US 20040092924 A1
The present invention discloses a transplantation device with a longitudinal groove having a wider slot as a loading area and a narrower slot as a retaining area further developing into a tapered sharpened wedge with depth control performing desired multiple functions of a dissector, site creator, stopper, spiral cavity maker, stretcher, separator and slider capable of harvesting and planting. The device functions without electricity, suction or spring assistance having the advantages of being multifunctional, small, light weight, handy, autoclavable, sterilisable, disposable, having minimum joints and moving parts yet easily manufacturability in wide range of sizes from various materials, with capability to harvest and plant wide range of plant able materials into diverse substrates at enhanced plantation speeds maintaining follicular integrity resulting in better yield. The device of this invention has an optional holder and a handle and is functionally cost effective with easy learning curve and versatile acceptability.
1. A transplanter device comprising:
at least one elongated member comprising a wedge shaped end, said wedge shaped end having sharpened edges sufficient to penetrate and cut a substrate,
wherein said transplanter device is capable of acquiring a transplant material from said substrate and releasing said transplant material to said substrate.
2. The transplanter device of
3. The transplanter device of
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20. The transplanter device of
21. The transplanter device of
22. The transplanter device of
23. The transplanter device of
24. The transplanter device of
a plurality of said elongated members;
a plurality of said stopper members, said plurality of stopper members being connected to said elongated members; and
further comprising a holding member operatively connected to said stopper members, said holding member capable of rotating said elongated members independently and collectively about an axis.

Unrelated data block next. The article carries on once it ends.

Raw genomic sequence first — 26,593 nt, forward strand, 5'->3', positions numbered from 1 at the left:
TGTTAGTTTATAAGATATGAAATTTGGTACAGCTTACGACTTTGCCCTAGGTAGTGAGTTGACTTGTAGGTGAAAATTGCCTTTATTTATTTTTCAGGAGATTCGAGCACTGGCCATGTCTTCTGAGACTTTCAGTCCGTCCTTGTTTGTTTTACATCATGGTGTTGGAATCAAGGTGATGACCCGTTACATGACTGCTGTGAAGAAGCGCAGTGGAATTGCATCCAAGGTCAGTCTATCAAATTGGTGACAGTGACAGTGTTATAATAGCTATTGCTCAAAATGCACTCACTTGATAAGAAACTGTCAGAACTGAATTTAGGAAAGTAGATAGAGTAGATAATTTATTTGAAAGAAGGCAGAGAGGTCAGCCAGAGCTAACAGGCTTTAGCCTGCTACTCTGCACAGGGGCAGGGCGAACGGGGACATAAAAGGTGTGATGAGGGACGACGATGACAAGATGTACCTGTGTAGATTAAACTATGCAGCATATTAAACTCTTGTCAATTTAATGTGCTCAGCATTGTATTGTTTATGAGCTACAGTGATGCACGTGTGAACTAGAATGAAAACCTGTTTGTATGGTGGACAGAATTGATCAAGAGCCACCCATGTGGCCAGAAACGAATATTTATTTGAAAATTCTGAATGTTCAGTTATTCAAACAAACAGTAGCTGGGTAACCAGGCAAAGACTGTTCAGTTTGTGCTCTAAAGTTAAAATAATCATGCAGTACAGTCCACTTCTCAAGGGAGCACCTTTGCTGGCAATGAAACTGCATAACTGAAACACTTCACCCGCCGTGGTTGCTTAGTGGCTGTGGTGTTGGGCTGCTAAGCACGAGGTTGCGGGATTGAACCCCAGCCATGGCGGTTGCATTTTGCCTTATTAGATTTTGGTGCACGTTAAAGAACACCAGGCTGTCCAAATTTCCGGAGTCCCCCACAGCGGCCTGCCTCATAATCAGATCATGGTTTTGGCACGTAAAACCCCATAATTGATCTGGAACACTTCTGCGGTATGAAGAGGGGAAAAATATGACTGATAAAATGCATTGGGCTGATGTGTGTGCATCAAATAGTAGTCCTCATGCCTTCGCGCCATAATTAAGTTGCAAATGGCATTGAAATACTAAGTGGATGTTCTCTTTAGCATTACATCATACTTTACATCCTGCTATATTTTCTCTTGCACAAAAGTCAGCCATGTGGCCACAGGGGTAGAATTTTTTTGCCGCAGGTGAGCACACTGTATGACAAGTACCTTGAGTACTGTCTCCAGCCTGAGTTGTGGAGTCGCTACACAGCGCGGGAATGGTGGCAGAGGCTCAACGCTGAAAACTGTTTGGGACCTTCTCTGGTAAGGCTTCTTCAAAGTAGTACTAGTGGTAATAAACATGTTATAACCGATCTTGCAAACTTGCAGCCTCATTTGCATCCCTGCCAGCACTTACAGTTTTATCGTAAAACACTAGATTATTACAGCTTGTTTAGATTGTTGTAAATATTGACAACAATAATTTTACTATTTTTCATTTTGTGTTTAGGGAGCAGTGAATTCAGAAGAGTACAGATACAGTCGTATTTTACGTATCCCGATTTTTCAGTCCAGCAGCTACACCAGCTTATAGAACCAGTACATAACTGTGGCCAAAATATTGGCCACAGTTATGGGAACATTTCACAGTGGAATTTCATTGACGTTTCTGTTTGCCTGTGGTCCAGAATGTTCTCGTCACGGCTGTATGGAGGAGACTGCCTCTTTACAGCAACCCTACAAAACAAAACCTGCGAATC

25. The transplanter device of
26. A method to harvest a transplant material comprising:
providing a transplanter device of
harvesting said transplant material from the substrate.
27. The method of
28. The method of
29. The method of
30. The method of
31. A method to plant a transplant material, comprising:
providing a transplanter device of
embedding said transplant material into said substrate.
32. The method of
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 This application claims priority of Indian Patent application no. 450/MUM/2002 filed May 17, 2002, ENTITLED “METHOD AND DEVICE FOR FOLLICULAR HAIR TRANSPLANTATION” by the same inventor. This application is expressly incorporated herein by reference in its entirety.
 The present invention discloses a transplantation device with a longitudinal groove having a wider slot functioning as a loading area extending to a narrower middle portion functioning as a retaining area further developing into a tapered sharpened wedge-shaped end portion with depth control, performing the desired multiple functions of a dissector, site creator, stopper, spiral cavity maker, stretcher, separator and slider capable of harvesting and planting of transplantable materials, maintaining their integrity during transplantation. Further the device has an optional holder and a protective case also capable of functioning as a handle. The device functions without electricity, suction, spring assistance or maintenance and is multifunctional, small, light weight, handy, autoclavable, sterilisable, disposable having minimum joints and moving parts yet can be easily manufactured in wide range of sizes from variety of materials.
 The present invention generally relates to the skin and hair related surgery and medical devices for such surgery and processes for hair follicle transplantation. It is found that now-a-days hair loss of an individual can be undesirable and, therefore, there are various methods and processes used to overcome such problem, such as hair pieces, topical application, oral medication, scalp reduction, scalp flaps and hair transplantation. But the patients are looking for something that looks natural, long lasting or permanent, affordable, without side effect and with low or no maintenance.
 The present invention of follicular hair transplantation is now widely accepted best hair replacement alternative as it fulfills most of the above criteria. Clinical study has revealed that when longer lasting hair from back and side of scalp are transplanted over the area of baldness, hair continues to stay viable and grow.
 Traditional transplantation of large punches became unacceptable due to its poor cosmetic result. It also produced loss of valuable hair grafts during and after transplantation procedure. This led to the preparation of mini, micro and ultimate follicular hair grafts and transplanting them into desired area [Marritt E. Siongle hair transplantation for hairline refinement: A practical solution. J. Dermatol. Surg. Oncol. 10:962,1984.; Bradshaw W: Quarter grafts: A technique for minigrafts. In Unger WP, Nordstorm REA(eds): Hair transplantation .Ed 2, New York, Marcel Dekker. 1988.; Bernstein RM Rassman WR. “The Logic of follicular unit transplantation” Dermatologic Clinics 1999; 17 (2): 277-295.].